DARK TIME SUNSHINE
DTS - LORE Nine years after the release of their critically acclaimed ANX, Dark Time Sunshine is back with their third full-length, Lore. Comprising Seattle emcee Onry Ozzborn (Grayskul, Oldominion) and Chicago producer Zavala, DTS have been on the cutting edge of indie hip hop since 2009, behind genre-bending production and a heady lyrical approach all their own. Lore builds on the psych-rap foundation of their previous efforts while shifting into new terrain that incorporates the aesthetics each artist has explored in recent years, and the end product is an album brimming with hope.
Since ANX, we've seen Onry drop several solo projects (Tantrum, Nervous Hand, etc.) as well as a Grayskul album alongside longtime comrade JFK. In 2017, Zavala dropped Fantasmas, an electronic departure that led to NPR calling him "a messenger of sonic relief." The two spoke often of making another Dark Time Sunshine record, but the pieces didn't fall into place until 2020, when a particular batch of beats Zavala sent Onry's way resonated with a new, hard-won headspace that the emcee found himself in. Onry wrote all of Lore between May and August 2020.
Having already endured a difficult few years battling personal demons and health struggles within the family, Onry was probably more prepared than most for the chaos of 2020. His resilience shines through on Lore. “What a wonderful display of determination to make it out of hell,” he raps on “Hell Nah” over a lush, spacey Zavala backdrop. You can practically hear the weight lifting from his shoulders on many tracks, and especially on “Ayemen”, the album’s emotional core. The song is pure triumph over adversity, with an infectious hook buoyed by a crystalline Zavala collage. “Broken before / But never again” becomes a mantra.
Continuing the trilogy of Ceschi collabs that begins each of Dark Time Sunshine’s full-lengths, the rapper/singer makes a frantic cameo on “Lore”, setting the stage for an 11-track odyssey that also features guest shots from R.A.P. Ferreira, Homeboy Sandman, and Hail Mary Mallon. Ferreira and Sandman appear on "Rite Kids", a sequel of sorts to "The Wrong Kids" from DTS's debut EP Believeyoume. The trio ruminates on nature vs. nurture and stresses the importance of both strong parental guidance and allowing kids the space to thrive on their own intuition. Onry kicks off "Poor Pavel" with a razor-sharp verse showcasing the versatility of his delivery, before Hail Mary Mallon (Aesop Rock + Rob Sonic) jump on the track with their signature abstract pyrotechnics. Backup vocals on the album are provided by Alison Baker and Jack Rylands of Psycho Rooster.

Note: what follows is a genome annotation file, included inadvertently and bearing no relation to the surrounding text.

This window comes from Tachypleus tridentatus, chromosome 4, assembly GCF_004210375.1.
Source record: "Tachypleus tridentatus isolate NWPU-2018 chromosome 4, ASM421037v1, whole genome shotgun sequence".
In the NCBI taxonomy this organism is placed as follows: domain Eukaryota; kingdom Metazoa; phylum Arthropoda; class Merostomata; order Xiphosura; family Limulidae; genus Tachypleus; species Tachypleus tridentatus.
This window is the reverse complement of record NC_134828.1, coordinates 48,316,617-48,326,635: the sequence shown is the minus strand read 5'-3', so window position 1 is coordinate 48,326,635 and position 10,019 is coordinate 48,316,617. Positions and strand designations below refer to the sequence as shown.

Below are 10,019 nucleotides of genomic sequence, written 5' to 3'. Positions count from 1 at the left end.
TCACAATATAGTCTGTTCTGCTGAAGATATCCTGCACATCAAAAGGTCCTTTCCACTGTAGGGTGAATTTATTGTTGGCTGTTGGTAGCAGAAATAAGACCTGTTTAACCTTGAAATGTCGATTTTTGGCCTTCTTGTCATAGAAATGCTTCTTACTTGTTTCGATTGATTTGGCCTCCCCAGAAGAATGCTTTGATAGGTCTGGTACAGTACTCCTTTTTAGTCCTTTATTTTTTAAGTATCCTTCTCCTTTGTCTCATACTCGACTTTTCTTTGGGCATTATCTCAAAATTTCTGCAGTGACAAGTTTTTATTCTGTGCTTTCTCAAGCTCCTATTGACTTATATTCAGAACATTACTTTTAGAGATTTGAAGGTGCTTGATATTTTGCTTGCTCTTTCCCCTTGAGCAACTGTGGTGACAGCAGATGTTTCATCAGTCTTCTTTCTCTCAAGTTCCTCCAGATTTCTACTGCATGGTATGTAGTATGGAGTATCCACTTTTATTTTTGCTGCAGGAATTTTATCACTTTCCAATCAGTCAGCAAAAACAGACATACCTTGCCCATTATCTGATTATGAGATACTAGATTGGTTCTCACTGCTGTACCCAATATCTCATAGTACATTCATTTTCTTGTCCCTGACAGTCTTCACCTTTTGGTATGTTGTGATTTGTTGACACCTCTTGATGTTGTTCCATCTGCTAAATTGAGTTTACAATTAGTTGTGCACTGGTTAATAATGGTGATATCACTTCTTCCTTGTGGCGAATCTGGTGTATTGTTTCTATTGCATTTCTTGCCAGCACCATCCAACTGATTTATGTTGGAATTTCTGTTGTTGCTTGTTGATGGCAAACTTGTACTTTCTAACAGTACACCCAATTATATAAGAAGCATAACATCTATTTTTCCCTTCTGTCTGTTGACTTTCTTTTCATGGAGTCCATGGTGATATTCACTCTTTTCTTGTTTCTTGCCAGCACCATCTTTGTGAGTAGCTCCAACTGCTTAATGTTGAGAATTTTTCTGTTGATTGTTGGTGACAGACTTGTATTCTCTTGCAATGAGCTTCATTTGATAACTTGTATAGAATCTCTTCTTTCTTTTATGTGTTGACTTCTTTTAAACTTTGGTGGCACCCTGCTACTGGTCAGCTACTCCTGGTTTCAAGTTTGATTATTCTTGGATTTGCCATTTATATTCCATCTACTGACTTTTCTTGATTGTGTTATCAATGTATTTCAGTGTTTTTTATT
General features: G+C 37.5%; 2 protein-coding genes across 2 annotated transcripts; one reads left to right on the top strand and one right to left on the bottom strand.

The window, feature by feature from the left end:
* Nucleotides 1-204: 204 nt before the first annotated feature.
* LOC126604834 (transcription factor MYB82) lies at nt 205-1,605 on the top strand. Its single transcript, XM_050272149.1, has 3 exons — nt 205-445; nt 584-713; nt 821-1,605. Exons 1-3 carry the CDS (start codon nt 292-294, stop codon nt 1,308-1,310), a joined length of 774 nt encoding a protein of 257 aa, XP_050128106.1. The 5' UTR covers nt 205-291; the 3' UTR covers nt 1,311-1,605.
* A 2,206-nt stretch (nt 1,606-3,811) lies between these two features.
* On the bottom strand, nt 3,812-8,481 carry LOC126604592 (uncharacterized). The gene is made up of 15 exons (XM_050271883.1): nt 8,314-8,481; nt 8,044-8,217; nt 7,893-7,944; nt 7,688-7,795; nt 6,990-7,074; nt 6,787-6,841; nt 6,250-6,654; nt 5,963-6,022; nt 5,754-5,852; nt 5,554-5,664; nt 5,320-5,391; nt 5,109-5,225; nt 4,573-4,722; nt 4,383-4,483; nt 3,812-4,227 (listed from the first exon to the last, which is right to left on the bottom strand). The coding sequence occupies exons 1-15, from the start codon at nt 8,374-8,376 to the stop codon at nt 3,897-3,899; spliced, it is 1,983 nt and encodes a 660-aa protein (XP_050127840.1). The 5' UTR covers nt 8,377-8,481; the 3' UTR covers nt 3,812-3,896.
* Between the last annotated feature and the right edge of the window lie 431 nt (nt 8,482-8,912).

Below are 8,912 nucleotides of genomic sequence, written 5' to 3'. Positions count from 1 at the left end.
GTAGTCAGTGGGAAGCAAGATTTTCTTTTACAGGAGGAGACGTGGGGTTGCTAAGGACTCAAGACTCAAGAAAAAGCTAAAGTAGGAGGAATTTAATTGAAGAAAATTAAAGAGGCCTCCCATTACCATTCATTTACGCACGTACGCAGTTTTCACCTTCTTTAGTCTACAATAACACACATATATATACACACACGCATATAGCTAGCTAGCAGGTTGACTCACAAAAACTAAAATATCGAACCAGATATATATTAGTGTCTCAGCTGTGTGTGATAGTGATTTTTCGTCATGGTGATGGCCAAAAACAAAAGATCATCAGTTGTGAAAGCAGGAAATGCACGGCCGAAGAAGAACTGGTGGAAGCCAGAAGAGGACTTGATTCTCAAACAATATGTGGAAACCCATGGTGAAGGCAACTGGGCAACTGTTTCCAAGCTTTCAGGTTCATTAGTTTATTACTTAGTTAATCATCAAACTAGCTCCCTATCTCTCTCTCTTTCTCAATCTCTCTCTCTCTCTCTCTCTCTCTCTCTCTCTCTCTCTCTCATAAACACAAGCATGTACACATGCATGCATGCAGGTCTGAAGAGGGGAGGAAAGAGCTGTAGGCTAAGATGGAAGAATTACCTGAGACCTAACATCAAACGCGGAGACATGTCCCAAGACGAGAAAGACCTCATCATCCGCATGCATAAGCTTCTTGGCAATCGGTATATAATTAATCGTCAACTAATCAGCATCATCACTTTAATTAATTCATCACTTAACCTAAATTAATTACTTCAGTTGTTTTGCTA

Lore explores themes of breaking cycles, self-determination, and rebirth. It contains the most focused and impassioned writing of Onry Ozzborn’s two decade career, and Zavala ties it all together with rich textures, bright synths, and cracking drum breaks. For this or any other trying year, it’s the perfect soundtrack to sticking the landing over hell and surviving with you and yours intact.
A chilling, complex, and yet still uplifting MC, Mic King has spent most of his rapping career unsigned, picking up fans from his highly touted live shows of which he completes nearly a hundred per year. Born Michael King in northern Philadelphia, Mic King was first inspired to rap at age 14 as a freshman in high school. By the time he was a computer science major at Howard University, he was a high-grade, formidable battle-rapper with many championships under his belt. College began to appeal less and less to him, and after being turned off by the nine-to-five way of living from an internship, he finally quit school in 2002 to devote all his energy to hip-hop. Before 2002, he already had made several appearances on underground rap compilations, but that year released his first 12", "Ahead of My Time," which featured rappers Tonedeff and his cousin, PackFM. He officially left the battle-rap circuit in 2003 and put resources towards building his short-lived imprint Indieground. His first full-fledged work of all new material was actually the Intricate Spectrum EP, which came in 2004. However, critics began to take more notice of the hard-working MC in 2007 with the release of Mike & the Fatman LP, a conceptual and collaborative effort with Demigodz producer Chum the Skrilla Guerilla. ~ Cyril Cordor, Rovi